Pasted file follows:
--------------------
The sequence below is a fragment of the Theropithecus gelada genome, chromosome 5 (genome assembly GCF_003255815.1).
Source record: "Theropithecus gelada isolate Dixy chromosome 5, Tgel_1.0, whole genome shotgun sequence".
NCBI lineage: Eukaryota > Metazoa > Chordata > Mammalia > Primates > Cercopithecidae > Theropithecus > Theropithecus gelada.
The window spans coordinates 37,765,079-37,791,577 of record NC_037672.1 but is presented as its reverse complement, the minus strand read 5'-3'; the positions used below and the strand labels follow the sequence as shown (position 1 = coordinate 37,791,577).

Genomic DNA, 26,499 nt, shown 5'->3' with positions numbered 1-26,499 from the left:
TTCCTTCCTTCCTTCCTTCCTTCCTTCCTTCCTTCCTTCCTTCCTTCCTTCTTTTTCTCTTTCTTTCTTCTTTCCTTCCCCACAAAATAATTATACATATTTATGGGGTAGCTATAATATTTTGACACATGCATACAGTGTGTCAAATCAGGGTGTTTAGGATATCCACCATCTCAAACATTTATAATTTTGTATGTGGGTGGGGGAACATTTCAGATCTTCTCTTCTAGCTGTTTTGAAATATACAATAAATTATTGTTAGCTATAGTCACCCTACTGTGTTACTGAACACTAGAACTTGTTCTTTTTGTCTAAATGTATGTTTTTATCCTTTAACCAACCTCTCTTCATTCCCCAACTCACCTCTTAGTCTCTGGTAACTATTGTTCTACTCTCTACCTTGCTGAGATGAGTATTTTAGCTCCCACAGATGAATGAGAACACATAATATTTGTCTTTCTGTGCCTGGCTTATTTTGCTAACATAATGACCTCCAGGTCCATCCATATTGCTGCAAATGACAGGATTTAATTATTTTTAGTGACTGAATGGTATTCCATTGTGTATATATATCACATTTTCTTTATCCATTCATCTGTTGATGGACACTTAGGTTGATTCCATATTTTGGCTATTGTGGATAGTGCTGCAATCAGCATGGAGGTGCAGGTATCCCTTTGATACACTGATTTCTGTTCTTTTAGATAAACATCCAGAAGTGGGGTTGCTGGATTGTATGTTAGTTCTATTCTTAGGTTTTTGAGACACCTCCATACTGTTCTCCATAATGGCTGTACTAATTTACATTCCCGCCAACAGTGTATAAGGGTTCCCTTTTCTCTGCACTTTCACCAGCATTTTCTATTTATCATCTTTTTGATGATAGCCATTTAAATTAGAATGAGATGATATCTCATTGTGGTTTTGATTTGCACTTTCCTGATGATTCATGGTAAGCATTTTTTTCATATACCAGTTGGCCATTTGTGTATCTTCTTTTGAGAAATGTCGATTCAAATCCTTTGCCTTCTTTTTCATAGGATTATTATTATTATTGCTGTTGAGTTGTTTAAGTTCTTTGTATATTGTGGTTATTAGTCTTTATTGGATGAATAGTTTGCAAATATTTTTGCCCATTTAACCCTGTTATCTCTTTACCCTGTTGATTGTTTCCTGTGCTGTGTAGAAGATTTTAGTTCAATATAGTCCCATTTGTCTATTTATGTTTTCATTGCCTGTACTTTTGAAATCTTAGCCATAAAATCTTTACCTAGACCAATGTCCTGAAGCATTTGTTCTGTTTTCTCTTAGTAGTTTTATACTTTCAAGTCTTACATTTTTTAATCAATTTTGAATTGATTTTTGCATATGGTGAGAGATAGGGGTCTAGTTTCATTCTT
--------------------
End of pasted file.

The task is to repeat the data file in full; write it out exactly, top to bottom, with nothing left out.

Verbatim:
The sequence below is a fragment of the Theropithecus gelada genome, chromosome 5 (genome assembly GCF_003255815.1).
Source record: "Theropithecus gelada isolate Dixy chromosome 5, Tgel_1.0, whole genome shotgun sequence".
NCBI lineage: Eukaryota > Metazoa > Chordata > Mammalia > Primates > Cercopithecidae > Theropithecus > Theropithecus gelada.
The window spans coordinates 37,765,079-37,791,577 of record NC_037672.1 but is presented as its reverse complement, the minus strand read 5'-3'; the positions used below and the strand labels follow the sequence as shown (position 1 = coordinate 37,791,577).

Genomic DNA, 26,499 nt, shown 5'->3' with positions numbered 1-26,499 from the left:
TTCCTTCCTTCCTTCCTTCCTTCCTTCCTTCCTTCCTTCCTTCCTTCCTTCTTTTTCTCTTTCTTTCTTCTTTCCTTCCCCACAAAATAATTATACATATTTATGGGGTAGCTATAATATTTTGACACATGCATACAGTGTGTCAAATCAGGGTGTTTAGGATATCCACCATCTCAAACATTTATAATTTTGTATGTGGGTGGGGGAACATTTCAGATCTTCTCTTCTAGCTGTTTTGAAATATACAATAAATTATTGTTAGCTATAGTCACCCTACTGTGTTACTGAACACTAGAACTTGTTCTTTTTGTCTAAATGTATGTTTTTATCCTTTAACCAACCTCTCTTCATTCCCCAACTCACCTCTTAGTCTCTGGTAACTATTGTTCTACTCTCTACCTTGCTGAGATGAGTATTTTAGCTCCCACAGATGAATGAGAACACATAATATTTGTCTTTCTGTGCCTGGCTTATTTTGCTAACATAATGACCTCCAGGTCCATCCATATTGCTGCAAATGACAGGATTTAATTATTTTTAGTGACTGAATGGTATTCCATTGTGTATATATATCACATTTTCTTTATCCATTCATCTGTTGATGGACACTTAGGTTGATTCCATATTTTGGCTATTGTGGATAGTGCTGCAATCAGCATGGAGGTGCAGGTATCCCTTTGATACACTGATTTCTGTTCTTTTAGATAAACATCCAGAAGTGGGGTTGCTGGATTGTATGTTAGTTCTATTCTTAGGTTTTTGAGACACCTCCATACTGTTCTCCATAATGGCTGTACTAATTTACATTCCCGCCAACAGTGTATAAGGGTTCCCTTTTCTCTGCACTTTCACCAGCATTTTCTATTTATCATCTTTTTGATGATAGCCATTTAAATTAGAATGAGATGATATCTCATTGTGGTTTTGATTTGCACTTTCCTGATGATTCATGGTAAGCATTTTTTTCATATACCAGTTGGCCATTTGTGTATCTTCTTTTGAGAAATGTCGATTCAAATCCTTTGCCTTCTTTTTCATAGGATTATTATTATTATTGCTGTTGAGTTGTTTAAGTTCTTTGTATATTGTGGTTATTAGTCTTTATTGGATGAATAGTTTGCAAATATTTTTGCCCATTTAACCCTGTTATCTCTTTACCCTGTTGATTGTTTCCTGTGCTGTGTAGAAGATTTTAGTTCAATATAGTCCCATTTGTCTATTTATGTTTTCATTGCCTGTACTTTTGAAATCTTAGCCATAAAATCTTTACCTAGACCAATGTCCTGAAGCATTTGTTCTGTTTTCTCTTAGTAGTTTTATACTTTCAAGTCTTACATTTTTTAATCAATTTTGAATTGATTTTTGCATATGGTGAGAGATAGGGGTCTAGTTTCATTCTT